Spotlight on green news & views: Polar vortex splits; mountain glaciers melt; Pruitt flies high

This is the 545th edition of the Spotlight on Green News & Views (previously known as the Green Diary Rescue) usually appears twice a week, on Wednesdays and Saturdays. Here is the February 7 Green Spotlight. More than 28,(380) environmentally oriented stories have been rescued to appear in this series since 2006. Inclusion of a story in the Spotlight does not necessarily indicate my agreement with or endorsement of it.


Besame writes—Daily Bucket: Rogue Wolf Girl Looking for Hot California Lover: “A young female wolf from Oregon’s Rogue Pack was tracked entering eastern Siskiyou County California in late January. OR-54 probably is the daughter of the first wolf to enter California in a 100 years, OR-7, and likely is dispersing in search of a mate or another pack. She was trapped in Oregon in early October 2017 and outfitted with a radio collar to help key tabs on southern Oregon’s Rogue Pack and is the only member of that pack wearing a tracking collar. Around the time she was trapped, biologists also spotted OR-7 on a camera trap so as of last fall, he was still alive and well. In 2014, OR-7 fathered the first wolf pack in southwestern Oregon in more than six decades. He and his mate also had litters each of the next three springs. OR-7 will turn 9 years old this spring. The average life span of wolves in the wild is 6 years, fish and wildlife statistics show. […]  If I were a young wolf in Oregon, I’d want to GTFO too. Some ranchers don’t bother to follow livestock predation risk reduction practices and then are fired up when they lose cattle. They want the state to list wolves as “invasive species” (because yeah sure cattle are totally natural and have precedence due to their ecosystem importance). Wolves have been killed for the joy of being a mighty wolf hunter AKA poaching.”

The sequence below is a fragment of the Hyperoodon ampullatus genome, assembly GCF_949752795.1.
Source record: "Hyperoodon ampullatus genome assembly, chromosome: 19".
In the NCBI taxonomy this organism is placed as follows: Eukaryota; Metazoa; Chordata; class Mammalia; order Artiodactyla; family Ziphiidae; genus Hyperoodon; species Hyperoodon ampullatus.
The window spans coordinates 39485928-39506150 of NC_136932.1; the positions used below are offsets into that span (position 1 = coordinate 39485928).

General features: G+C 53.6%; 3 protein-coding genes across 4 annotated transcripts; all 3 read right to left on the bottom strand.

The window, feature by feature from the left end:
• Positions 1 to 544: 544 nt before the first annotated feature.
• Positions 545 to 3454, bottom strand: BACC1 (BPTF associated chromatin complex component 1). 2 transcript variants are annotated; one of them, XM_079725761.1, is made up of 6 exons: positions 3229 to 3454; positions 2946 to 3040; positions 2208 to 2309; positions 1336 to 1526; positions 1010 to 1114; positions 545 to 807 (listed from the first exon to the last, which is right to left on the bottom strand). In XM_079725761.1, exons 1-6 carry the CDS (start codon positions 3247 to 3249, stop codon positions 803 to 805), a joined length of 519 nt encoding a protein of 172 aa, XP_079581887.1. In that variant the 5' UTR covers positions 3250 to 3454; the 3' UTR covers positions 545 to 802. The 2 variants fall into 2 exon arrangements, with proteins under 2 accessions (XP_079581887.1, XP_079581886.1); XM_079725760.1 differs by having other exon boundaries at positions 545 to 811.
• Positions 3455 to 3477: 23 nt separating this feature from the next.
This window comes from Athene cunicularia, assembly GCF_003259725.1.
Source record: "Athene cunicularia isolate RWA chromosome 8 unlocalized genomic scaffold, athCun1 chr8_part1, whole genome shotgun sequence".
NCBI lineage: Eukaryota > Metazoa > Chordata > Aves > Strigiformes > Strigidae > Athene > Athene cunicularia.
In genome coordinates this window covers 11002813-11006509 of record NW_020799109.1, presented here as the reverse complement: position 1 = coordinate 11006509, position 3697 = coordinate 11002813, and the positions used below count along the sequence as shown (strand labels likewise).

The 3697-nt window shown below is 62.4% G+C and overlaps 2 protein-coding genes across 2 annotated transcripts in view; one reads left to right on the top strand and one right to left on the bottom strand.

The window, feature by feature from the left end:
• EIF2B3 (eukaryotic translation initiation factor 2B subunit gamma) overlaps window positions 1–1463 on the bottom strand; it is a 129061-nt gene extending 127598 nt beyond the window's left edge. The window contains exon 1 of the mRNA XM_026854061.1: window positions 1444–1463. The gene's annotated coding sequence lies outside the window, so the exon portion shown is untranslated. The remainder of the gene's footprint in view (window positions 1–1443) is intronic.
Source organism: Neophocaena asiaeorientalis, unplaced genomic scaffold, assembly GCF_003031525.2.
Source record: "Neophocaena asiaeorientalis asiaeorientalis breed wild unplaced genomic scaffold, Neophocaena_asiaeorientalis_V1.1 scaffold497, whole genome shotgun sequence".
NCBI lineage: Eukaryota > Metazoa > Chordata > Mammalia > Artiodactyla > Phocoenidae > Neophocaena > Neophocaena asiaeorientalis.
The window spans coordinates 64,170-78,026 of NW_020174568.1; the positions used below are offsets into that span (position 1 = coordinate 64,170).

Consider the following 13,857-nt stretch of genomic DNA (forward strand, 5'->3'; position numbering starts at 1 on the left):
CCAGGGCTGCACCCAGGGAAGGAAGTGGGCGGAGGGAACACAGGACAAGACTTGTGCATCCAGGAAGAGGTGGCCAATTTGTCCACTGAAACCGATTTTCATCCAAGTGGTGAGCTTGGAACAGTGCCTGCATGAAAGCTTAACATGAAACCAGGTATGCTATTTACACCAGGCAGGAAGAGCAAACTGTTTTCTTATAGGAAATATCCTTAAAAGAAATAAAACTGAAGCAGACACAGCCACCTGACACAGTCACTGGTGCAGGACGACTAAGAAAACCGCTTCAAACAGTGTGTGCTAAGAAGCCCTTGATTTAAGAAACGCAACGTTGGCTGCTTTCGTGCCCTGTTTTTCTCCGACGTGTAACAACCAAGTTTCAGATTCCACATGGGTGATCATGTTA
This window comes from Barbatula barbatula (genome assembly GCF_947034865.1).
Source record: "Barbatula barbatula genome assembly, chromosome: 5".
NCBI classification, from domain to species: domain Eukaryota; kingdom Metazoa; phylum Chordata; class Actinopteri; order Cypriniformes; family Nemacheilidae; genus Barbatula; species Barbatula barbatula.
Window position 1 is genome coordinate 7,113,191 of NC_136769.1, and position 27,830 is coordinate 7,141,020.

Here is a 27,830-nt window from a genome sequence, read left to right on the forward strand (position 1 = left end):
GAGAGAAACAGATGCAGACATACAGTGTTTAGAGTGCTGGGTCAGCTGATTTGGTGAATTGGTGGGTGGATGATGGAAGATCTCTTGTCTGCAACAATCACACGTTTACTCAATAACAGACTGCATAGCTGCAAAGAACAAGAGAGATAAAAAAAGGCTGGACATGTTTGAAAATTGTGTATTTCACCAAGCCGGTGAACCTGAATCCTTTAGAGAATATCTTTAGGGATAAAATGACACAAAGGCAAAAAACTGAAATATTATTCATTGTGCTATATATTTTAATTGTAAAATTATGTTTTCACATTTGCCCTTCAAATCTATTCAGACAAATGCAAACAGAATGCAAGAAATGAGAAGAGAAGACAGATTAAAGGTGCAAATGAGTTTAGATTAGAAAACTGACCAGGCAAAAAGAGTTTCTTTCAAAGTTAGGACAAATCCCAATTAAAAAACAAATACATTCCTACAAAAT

The stratospheric polar vortex, which normally in winter is one cold vortex spinning around the pole has split in two. The light blue color shows areas of intense heating caused by atmospheric wave energy that spun up from the lower atmosphere. The map shows Northern Hemispheric circulation at 10mb in the high stratosphere for 12Feb18 10amEST. Powerful heating is driven by planetary wave number 2.

FishOutofWater writes—Polar vortex splits, record high heat into polar stratosphere, record low Arctic sea ice: “The most powerful episode of poleward heat transport into the stratosphere on record has split the stratospheric polar vortex in two. The polar vortex forms in the winter in the stratosphere when there is no UV energy to heat the ozone in the upper stratosphere. A zone of high winds, called the polar night jet, normally spins high above the Arctic. Normally there is one cyclonic vortex centered near the pole. Right now, there is a weak, warm anticyclone above the pole and there are two cold cyclonic vortices spinning over north America and Eurasia. There is intense compressional heating above the Labrador sea and central Eurasia caused by this planetary wave number 2 of unprecedented power. The image [below] shows what Northern Hemisphere planetary wave no. 2 looks like — warm over the Arctic and oceans — cold over the continents. This wave pattern is intensified by the presence of warm water and the loss of sea ice on the Atlantic side of the Arctic. […] The possible impact of the polar vortex split on the weather is complicated, but there has been consistency between models and consistency within models that cold air will be be displaced towards northern Eurasia for the next six weeks. Thus, northern and central Siberia, which are normally very cold this time of year will be even colder than normal.  Western Europe may also be colder than normal because cold easterly flow off of the continent will be enhanced by strong Siberian high pressure. Most of the continental U.S. will likely be cooler than normal in March while Alaska will be likely be warmer than normal.”